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Hoffmann, R. A wiki for the life sciences where authorship matters. Nature Genetics (2008)
 
 
 
 
 

Coronin proteins as multifunctional regulators of the cytoskeleton and membrane trafficking.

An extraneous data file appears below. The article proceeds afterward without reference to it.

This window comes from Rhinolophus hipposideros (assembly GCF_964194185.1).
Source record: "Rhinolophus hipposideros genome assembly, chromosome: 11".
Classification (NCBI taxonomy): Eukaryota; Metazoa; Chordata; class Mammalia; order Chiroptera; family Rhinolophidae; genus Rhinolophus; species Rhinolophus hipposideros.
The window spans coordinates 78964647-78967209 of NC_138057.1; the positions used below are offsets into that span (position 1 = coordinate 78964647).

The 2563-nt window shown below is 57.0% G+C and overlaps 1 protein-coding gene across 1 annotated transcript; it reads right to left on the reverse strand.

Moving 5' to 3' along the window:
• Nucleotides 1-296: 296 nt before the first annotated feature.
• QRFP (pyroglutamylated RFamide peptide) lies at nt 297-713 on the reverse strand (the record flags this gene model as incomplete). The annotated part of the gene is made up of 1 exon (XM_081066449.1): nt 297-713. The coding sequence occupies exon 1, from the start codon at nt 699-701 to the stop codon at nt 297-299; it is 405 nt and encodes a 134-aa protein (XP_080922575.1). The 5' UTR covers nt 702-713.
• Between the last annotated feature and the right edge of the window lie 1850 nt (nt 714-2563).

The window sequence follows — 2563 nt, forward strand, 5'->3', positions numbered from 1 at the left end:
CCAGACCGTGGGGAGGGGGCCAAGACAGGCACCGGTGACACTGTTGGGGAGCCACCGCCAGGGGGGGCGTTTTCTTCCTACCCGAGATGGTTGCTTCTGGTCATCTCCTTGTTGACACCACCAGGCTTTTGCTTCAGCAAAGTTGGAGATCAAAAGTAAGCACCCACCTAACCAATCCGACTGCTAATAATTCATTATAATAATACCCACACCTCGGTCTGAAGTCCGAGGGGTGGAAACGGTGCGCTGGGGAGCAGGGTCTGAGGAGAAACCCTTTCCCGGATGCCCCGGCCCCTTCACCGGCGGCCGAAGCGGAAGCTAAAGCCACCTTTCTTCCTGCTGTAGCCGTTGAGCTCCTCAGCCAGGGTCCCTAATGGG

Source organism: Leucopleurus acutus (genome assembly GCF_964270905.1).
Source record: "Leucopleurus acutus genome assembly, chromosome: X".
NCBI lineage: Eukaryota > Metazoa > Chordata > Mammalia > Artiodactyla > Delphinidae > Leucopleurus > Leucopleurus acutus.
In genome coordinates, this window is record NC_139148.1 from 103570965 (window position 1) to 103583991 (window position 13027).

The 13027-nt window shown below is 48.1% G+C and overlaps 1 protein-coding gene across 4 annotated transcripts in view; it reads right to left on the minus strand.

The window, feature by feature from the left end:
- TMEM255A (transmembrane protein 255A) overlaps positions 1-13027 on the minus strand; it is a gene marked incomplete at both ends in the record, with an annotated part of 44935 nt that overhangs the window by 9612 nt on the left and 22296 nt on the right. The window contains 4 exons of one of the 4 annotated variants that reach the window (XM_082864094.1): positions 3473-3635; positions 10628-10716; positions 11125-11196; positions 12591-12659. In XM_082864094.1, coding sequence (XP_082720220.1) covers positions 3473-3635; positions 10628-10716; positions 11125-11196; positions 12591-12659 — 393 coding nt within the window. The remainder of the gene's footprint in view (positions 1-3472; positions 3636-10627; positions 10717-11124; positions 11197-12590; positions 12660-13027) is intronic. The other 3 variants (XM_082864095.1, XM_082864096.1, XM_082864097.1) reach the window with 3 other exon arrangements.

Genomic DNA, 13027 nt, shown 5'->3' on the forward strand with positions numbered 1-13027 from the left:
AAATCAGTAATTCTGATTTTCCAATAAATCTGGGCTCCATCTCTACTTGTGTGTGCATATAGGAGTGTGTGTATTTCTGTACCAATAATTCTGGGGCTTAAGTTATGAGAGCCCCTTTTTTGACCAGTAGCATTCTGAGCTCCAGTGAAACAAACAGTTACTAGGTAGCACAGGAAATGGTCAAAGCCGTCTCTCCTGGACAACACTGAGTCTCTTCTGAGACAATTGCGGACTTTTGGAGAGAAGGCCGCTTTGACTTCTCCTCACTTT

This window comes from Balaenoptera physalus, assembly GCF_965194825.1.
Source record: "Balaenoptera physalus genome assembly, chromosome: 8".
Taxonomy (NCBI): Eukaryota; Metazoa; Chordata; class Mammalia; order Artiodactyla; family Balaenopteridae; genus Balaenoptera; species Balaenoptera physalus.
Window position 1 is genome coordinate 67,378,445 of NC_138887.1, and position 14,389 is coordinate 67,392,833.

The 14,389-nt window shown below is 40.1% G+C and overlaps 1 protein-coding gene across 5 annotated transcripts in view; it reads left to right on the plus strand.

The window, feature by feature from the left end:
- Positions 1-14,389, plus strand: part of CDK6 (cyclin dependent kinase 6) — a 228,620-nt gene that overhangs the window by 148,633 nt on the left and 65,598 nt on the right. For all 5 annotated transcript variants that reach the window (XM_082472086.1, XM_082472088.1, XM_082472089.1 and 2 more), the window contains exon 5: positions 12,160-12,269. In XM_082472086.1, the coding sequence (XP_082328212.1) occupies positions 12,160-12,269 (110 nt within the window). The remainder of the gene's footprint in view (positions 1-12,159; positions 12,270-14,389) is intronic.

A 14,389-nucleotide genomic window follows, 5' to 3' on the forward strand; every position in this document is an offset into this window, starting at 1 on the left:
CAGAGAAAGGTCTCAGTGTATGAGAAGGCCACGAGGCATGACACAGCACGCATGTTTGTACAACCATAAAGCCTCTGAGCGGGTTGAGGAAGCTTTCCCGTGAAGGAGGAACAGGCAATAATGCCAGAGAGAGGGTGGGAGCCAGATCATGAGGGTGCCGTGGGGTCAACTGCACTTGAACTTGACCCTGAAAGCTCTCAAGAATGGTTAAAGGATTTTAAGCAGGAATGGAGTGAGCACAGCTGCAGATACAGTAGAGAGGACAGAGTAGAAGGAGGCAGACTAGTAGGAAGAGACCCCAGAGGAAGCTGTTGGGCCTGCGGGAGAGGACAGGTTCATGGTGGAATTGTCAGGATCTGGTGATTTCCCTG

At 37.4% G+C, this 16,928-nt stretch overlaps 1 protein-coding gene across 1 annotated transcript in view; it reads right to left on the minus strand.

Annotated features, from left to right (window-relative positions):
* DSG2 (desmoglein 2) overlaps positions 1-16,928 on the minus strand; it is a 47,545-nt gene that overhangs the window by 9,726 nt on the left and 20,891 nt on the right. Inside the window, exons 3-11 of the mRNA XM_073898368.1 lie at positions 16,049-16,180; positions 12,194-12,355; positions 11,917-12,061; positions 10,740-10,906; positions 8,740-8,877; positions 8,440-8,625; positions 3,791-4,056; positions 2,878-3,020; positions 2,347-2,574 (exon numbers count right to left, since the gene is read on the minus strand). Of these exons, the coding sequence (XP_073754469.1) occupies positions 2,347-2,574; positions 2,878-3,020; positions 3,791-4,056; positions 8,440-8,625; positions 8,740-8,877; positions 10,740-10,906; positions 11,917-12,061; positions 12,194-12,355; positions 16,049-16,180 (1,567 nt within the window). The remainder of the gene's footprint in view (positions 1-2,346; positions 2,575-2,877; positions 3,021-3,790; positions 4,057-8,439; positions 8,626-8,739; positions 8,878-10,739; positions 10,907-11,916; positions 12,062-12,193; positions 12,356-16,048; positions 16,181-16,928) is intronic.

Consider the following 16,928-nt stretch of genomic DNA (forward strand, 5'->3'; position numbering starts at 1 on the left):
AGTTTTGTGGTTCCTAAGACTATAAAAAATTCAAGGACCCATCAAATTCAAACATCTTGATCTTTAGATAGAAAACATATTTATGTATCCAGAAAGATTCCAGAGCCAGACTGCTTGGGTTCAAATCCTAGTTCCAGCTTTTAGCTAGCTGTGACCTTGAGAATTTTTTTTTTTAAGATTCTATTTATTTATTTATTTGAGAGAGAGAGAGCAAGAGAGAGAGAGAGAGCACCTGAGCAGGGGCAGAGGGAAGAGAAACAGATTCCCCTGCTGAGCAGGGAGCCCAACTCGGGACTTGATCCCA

Coronins constitute an evolutionarily conserved family of WD-repeat actin-binding proteins, which can be clearly classified into two distinct groups based on their structural features. All coronins possess a conserved basic N-terminal motif and three to ten WD repeats clustered in one or two core domains. Dictyostelium and mammalian coronins are important regulators of the actin cytoskeleton, while the fly Dpod1 and the yeast coronin proteins crosslink both actin and microtubules. Apart from that, several coronins have been shown to be involved in vesicular transport. C. elegans POD-1 and Drosophila coro regulate the actin cytoskeleton, but also govern vesicular trafficking as indicated by mutant phenotypes. In both organisms, defects in cytoskeleton and trafficking lead to severe developmental defects ranging from abnormal cell division to aberrant formation of morphogen gradients. Finally, mammalian coronin 7 appears not to execute any cytoskeleton-related functions, but rather participates in regulating Golgi trafficking. Here, we review recent data providing more insight into molecular mechanisms underlying the regulation of F-actin structures, cytoskeletal rearrangements and intracellular membrane transport by coronin proteins and the way that they might link cytoskeleton with trafficking in development and disease.[1]

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